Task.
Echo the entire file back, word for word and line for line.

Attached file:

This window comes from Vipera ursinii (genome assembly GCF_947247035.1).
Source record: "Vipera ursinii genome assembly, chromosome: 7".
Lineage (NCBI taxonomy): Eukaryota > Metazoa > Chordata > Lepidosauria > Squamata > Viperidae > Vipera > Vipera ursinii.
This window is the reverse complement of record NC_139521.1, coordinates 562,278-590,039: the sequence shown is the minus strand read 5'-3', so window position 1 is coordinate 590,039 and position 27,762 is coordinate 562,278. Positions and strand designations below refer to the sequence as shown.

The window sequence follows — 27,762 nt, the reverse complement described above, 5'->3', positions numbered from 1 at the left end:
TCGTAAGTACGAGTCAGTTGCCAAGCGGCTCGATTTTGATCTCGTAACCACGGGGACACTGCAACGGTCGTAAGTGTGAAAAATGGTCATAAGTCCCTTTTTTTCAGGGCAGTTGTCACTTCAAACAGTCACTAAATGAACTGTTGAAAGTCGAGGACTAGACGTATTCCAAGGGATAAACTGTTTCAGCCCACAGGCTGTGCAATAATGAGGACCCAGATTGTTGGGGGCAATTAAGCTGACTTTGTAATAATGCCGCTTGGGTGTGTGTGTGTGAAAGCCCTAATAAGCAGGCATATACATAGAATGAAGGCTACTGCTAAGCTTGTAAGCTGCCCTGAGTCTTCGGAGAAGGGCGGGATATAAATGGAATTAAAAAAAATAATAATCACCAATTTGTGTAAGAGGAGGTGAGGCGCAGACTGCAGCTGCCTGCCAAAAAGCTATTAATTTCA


This window comes from Vipera ursinii (genome assembly GCF_947247035.1).
Source record: "Vipera ursinii genome assembly, chromosome: 7".
Lineage (NCBI taxonomy): Eukaryota > Metazoa > Chordata > Lepidosauria > Squamata > Viperidae > Vipera > Vipera ursinii.
This window is the reverse complement of record NC_139521.1, coordinates 562,278-590,039: the sequence shown is the minus strand read 5'-3', so window position 1 is coordinate 590,039 and position 27,762 is coordinate 562,278. Positions and strand designations below refer to the sequence as shown.

The window sequence follows — 27,762 nt, the reverse complement described above, 5'->3', positions numbered from 1 at the left end:
TCGTAAGTACGAGTCAGTTGCCAAGCGGCTCGATTTTGATCTCGTAACCACGGGGACACTGCAACGGTCGTAAGTGTGAAAAATGGTCATAAGTCCCTTTTTTTCAGGGCAGTTGTCACTTCAAACAGTCACTAAATGAACTGTTGAAAGTCGAGGACTAGACGTATTCCAAGGGATAAACTGTTTCAGCCCACAGGCTGTGCAATAATGAGGACCCAGATTGTTGGGGGCAATTAAGCTGACTTTGTAATAATGCCGCTTGGGTGTGTGTGTGTGAAAGCCCTAATAAGCAGGCATATACATAGAATGAAGGCTACTGCTAAGCTTGTAAGCTGCCCTGAGTCTTCGGAGAAGGGCGGGATATAAATGGAATTAAAAAAAATAATAATCACCAATTTGTGTAAGAGGAGGTGAGGCGCAGACTGCAGCTGCCTGCCAAAAAGCTATTAATTTCA